They found that in batch operations, while performing some procedure that requires his or her attention (such as adding an ingredient or inputting data), operators could be distracted by something else that requires their immediate attention after which they must take the time to reorient themselves to continue the procedure.  This can lead to inefficiencies.  Based on this research, Honeywell further simplified the operator interface displays for its next-generation batch automation system to enable operators to focus on what’s important. 

Simple and Intuitive Time-based Displays

The new human interface appears to be well thought out with simplicity of design. The intuitive grayscale displays are intended to improve operator responsiveness. According to the company, patent-pending visualization technology automatically constructs look-ahead views, providing operators with insights to upcoming events or potential delays and the flexibility to conduct more tasks concurrently. Experion Batch can present the current and future state of operations in a natural intuitive manner, leveraging what Honeywell refers to as “visual analytics.”  

In the unit timeline view shown, batch operators can clearly see all process steps on one screen.  This view allows operators to view the batch in terms of the past, present, and future unit procedures, operations, and phases, as well as manual interactions in context, all on the same timeline.  All current and future batch instructions can be seen in the dedicated message center.  Information can be filtered including Parameters, unit information, or other information can be filtered based on what is happening now and what will happen.  Users can respond in real time and rely on automatic delay notifications to enable them to respond in real time. 

Batch Visualization

The “Procedure Explorer” function allows users to drill down and easily determine and resolve the root cause of an issue.  Operators can view all the units in their scope at one time. Units can be filtered by messages, delays and alarms and the projected future path of selected batch displays.

Planning and Workflow

The timeline view integrates many automated features for operations planning.  These include predictive messages and instructive prompts.  The displays can also lead the operator through what batches are planned and what is scheduled.  Key indicators show if there are delays in the product with the ability to drill down for details using what Honeywell calls a “NOW” card.  Using this display, operators can determine if and why there are delays using built-in prompts that automatically guide them through the issues.  Additional features like guided troubleshooting help them to keep the batch processing. 

Situational Awareness – More than Just Visualization

Views into what is currently going on and what is about to happen provide operators with improved situational awareness. The new generation Experion Batch provides situational awareness through patent-pending technology that enables operators to anticipate, plan, and maintain unit updates and speed.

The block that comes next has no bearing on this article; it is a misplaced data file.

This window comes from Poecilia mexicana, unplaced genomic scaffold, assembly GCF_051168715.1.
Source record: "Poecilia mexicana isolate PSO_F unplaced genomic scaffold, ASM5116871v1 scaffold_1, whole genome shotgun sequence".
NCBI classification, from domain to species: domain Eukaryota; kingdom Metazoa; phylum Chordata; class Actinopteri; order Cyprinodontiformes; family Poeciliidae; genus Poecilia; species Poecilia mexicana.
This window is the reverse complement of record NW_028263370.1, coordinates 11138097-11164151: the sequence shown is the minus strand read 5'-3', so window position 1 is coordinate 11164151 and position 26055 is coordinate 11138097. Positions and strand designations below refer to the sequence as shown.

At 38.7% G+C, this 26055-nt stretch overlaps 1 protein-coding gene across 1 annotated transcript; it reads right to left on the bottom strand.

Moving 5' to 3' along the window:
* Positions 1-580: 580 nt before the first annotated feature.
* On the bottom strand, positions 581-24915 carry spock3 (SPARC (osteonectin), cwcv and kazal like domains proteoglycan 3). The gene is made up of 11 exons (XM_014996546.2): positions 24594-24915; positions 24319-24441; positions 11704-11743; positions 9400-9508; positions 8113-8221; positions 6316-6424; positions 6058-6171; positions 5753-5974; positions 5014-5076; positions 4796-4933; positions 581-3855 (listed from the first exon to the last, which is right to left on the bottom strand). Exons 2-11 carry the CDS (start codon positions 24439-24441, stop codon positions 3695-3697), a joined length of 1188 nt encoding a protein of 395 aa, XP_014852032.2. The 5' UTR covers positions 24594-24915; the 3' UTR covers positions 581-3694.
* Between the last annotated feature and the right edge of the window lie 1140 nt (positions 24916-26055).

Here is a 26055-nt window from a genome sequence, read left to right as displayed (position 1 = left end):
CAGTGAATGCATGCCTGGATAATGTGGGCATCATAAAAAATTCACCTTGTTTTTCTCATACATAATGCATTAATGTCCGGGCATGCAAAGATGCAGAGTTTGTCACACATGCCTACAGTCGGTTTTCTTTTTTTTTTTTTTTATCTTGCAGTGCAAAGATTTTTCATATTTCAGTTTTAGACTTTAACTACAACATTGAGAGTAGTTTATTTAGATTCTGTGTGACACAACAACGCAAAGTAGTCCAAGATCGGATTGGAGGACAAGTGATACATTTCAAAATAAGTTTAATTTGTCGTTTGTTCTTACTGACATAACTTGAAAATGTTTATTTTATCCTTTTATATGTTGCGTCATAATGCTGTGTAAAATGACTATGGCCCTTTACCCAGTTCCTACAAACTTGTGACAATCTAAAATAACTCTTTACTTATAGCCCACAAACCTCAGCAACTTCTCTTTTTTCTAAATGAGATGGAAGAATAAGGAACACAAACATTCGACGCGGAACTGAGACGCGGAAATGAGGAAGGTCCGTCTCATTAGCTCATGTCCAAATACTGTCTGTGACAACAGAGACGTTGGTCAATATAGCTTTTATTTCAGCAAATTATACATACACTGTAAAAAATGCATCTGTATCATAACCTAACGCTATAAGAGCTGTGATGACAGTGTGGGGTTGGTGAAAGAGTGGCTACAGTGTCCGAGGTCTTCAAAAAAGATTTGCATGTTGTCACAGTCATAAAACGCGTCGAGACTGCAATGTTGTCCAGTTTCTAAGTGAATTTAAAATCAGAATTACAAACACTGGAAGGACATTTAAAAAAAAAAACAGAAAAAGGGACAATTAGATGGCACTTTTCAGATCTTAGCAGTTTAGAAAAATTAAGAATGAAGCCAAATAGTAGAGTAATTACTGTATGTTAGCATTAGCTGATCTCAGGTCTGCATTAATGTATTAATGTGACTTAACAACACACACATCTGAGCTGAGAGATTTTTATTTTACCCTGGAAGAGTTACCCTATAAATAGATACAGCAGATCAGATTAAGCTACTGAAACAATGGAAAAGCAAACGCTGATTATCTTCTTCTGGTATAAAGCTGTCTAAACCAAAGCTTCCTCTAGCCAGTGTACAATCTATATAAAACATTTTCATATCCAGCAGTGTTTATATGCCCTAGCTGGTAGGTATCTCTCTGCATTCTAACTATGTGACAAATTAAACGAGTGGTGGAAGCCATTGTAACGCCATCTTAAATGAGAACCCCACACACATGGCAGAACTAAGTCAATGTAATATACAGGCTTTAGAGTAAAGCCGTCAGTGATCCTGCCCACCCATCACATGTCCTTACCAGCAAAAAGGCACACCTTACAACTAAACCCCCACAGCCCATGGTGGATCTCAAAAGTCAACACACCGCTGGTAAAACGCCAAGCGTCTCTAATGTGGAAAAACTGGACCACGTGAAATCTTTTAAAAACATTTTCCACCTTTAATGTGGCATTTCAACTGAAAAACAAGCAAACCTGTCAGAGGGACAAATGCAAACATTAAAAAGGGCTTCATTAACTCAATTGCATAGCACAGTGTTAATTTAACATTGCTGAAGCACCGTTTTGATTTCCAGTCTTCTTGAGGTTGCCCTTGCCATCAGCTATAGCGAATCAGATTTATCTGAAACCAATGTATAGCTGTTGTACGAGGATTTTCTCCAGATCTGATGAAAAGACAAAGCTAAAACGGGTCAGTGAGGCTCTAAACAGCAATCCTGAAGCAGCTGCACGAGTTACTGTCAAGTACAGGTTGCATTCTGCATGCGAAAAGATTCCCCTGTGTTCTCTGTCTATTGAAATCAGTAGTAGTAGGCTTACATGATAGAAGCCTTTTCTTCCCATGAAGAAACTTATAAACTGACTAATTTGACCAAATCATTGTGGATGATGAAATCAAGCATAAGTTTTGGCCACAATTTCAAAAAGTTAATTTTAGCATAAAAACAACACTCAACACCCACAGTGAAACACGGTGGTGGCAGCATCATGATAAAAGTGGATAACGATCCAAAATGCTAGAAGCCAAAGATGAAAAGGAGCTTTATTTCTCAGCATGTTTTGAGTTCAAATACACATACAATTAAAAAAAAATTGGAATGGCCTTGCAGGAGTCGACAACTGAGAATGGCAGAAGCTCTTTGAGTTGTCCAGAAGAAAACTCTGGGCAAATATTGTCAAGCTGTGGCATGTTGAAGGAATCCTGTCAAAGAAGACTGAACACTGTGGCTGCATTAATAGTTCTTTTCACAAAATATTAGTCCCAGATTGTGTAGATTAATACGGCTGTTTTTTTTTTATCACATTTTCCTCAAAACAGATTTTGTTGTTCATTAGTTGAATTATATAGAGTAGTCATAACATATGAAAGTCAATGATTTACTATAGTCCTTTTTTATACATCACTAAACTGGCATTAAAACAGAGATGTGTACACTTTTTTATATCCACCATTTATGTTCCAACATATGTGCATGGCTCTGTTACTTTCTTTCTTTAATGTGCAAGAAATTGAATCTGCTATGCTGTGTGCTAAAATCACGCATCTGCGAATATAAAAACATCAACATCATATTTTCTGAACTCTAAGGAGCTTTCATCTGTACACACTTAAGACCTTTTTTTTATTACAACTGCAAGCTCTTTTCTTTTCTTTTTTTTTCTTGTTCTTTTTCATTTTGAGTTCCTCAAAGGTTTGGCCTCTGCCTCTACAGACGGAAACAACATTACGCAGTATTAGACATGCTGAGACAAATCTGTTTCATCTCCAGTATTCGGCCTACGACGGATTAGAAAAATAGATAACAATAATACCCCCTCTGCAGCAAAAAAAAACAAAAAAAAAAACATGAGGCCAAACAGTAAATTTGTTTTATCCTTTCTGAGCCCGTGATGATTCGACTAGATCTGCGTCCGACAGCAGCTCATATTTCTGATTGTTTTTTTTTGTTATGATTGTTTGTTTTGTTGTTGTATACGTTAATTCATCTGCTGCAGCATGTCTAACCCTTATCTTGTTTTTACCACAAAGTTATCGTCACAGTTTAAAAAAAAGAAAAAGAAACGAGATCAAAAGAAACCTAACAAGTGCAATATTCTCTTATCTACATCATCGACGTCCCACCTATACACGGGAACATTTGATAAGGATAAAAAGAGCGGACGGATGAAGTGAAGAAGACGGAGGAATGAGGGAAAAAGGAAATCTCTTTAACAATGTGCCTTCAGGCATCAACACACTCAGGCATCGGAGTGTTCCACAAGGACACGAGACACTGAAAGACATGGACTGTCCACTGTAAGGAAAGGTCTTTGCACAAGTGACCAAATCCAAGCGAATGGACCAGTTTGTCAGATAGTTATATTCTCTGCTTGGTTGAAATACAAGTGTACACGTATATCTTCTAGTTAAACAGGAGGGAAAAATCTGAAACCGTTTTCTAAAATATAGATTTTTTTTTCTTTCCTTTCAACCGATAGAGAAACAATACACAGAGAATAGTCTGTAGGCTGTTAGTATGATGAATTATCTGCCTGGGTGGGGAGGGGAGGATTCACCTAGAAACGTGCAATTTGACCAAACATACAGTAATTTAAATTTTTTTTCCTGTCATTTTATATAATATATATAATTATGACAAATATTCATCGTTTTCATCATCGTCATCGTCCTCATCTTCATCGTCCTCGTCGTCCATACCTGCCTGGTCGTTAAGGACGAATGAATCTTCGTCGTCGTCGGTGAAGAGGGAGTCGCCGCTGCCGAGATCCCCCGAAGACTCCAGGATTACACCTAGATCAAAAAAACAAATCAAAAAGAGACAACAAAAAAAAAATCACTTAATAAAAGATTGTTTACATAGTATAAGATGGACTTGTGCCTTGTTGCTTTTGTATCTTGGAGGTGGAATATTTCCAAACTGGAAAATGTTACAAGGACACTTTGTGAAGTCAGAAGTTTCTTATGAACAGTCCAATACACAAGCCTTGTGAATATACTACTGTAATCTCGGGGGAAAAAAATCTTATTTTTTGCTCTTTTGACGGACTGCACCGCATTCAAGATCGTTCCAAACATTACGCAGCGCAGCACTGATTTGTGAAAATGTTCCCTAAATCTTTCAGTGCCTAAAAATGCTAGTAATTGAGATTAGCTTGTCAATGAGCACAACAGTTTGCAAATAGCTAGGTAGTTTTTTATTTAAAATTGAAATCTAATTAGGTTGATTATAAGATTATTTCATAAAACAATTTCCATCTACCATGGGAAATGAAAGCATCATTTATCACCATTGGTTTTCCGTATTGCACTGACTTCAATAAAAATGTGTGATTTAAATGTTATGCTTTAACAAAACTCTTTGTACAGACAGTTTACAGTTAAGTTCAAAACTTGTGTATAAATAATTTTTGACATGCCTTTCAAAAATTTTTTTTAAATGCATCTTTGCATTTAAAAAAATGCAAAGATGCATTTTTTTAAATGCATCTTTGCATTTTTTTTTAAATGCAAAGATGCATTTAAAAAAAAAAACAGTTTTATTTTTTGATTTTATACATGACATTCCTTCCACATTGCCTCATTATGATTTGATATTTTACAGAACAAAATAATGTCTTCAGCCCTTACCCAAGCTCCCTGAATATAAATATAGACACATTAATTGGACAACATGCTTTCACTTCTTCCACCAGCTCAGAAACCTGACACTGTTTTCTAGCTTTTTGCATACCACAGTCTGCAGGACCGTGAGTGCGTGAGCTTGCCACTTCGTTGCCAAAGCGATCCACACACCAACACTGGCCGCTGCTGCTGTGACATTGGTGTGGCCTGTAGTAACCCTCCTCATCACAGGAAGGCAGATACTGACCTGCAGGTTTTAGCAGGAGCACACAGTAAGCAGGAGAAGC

Batch Visualization

Procedure Explorer helps to eliminate distractions and simplify operations, so the operator does what he or she is supposed to at the right time.  The operator can use the display to see where the problem is and toggle through problem areas.

Real-time Golden Batch Comparisons

The software can compare current batches with golden or best batches in real time to help ensure product quality, batch-to-batch consistency, and operational efficiency. This can help companies bridge operator skill gaps, enabling all operators to duplicate the performance of the best operators every time.  

Eliminating the Need for Extensive Workforce Experience

Many experienced operators either have retired over the past couple of years or will be doing so very soon.  A lot of knowledge is walking out the door.  The new generation of workers are often skilled at digital technology, but don’t have the experience of the retiring operators or the skills to sort out and resolve problems quickly.  This is where technology can help.  Honeywell’s workflow-focused visualization addresses the new generation worker by reducing the need for extensive operator experience at a time when the skills gap continues to increase.


Even with today’s market hype around augmented and virtual reality, a simple, crisp, well-designed screen can provide immense benefits – particularly if it is designed to eliminate distractions and focus the operator’s attention so that he or she understands the complete situation.

ARC believes that situational awareness influences human behavior. As articulated in ISA 101 and other display standards, clear crisp grayscale designs can help focus the operator’s attention and prevent operator mistakes that could result in reduced yields, lost batches, off-spec product, and compromised safety.  Traditional busy and colorful screens can have a negative influence on operator attention and behavior. 

With Experion Batch, Honeywell has provided some well-thought-out features that optimize key human factors from the visualization to their sequential procedural displays.  Clear well-designed displays can lead to a more productive and safer environment.   Sometimes simpler is better.  The quicker you understand the entire situation, the better the results.


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Keywords: Visualization, Human Factors Engineering, Honeywell, Experion Batch, ARC Advisory Group.